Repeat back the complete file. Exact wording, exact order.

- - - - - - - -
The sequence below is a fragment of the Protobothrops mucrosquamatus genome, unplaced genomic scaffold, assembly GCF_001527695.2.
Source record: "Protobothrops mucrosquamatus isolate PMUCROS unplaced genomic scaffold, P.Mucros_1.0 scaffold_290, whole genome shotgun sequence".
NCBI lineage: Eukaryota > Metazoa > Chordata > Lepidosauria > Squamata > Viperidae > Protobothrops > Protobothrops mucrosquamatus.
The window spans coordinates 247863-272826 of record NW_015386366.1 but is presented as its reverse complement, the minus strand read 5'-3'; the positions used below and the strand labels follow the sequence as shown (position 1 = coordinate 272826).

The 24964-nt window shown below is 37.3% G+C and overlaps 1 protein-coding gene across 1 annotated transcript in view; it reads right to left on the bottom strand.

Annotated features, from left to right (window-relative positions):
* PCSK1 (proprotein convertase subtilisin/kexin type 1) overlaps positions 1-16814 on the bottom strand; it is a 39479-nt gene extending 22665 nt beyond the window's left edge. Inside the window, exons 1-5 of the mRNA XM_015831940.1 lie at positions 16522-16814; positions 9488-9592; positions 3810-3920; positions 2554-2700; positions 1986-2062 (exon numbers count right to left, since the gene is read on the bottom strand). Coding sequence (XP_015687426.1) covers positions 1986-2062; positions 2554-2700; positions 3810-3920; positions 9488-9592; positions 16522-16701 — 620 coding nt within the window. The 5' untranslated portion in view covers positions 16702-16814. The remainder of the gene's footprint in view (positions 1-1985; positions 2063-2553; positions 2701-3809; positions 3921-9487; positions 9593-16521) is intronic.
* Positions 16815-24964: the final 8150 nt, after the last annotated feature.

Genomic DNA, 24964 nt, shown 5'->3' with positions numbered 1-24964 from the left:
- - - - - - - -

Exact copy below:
The sequence below is a fragment of the Protobothrops mucrosquamatus genome, unplaced genomic scaffold, assembly GCF_001527695.2.
Source record: "Protobothrops mucrosquamatus isolate PMUCROS unplaced genomic scaffold, P.Mucros_1.0 scaffold_290, whole genome shotgun sequence".
NCBI lineage: Eukaryota > Metazoa > Chordata > Lepidosauria > Squamata > Viperidae > Protobothrops > Protobothrops mucrosquamatus.
The window spans coordinates 247863-272826 of record NW_015386366.1 but is presented as its reverse complement, the minus strand read 5'-3'; the positions used below and the strand labels follow the sequence as shown (position 1 = coordinate 272826).

The 24964-nt window shown below is 37.3% G+C and overlaps 1 protein-coding gene across 1 annotated transcript in view; it reads right to left on the bottom strand.

Annotated features, from left to right (window-relative positions):
* PCSK1 (proprotein convertase subtilisin/kexin type 1) overlaps positions 1-16814 on the bottom strand; it is a 39479-nt gene extending 22665 nt beyond the window's left edge. Inside the window, exons 1-5 of the mRNA XM_015831940.1 lie at positions 16522-16814; positions 9488-9592; positions 3810-3920; positions 2554-2700; positions 1986-2062 (exon numbers count right to left, since the gene is read on the bottom strand). Coding sequence (XP_015687426.1) covers positions 1986-2062; positions 2554-2700; positions 3810-3920; positions 9488-9592; positions 16522-16701 — 620 coding nt within the window. The 5' untranslated portion in view covers positions 16702-16814. The remainder of the gene's footprint in view (positions 1-1985; positions 2063-2553; positions 2701-3809; positions 3921-9487; positions 9593-16521) is intronic.
* Positions 16815-24964: the final 8150 nt, after the last annotated feature.

Genomic DNA, 24964 nt, shown 5'->3' with positions numbered 1-24964 from the left: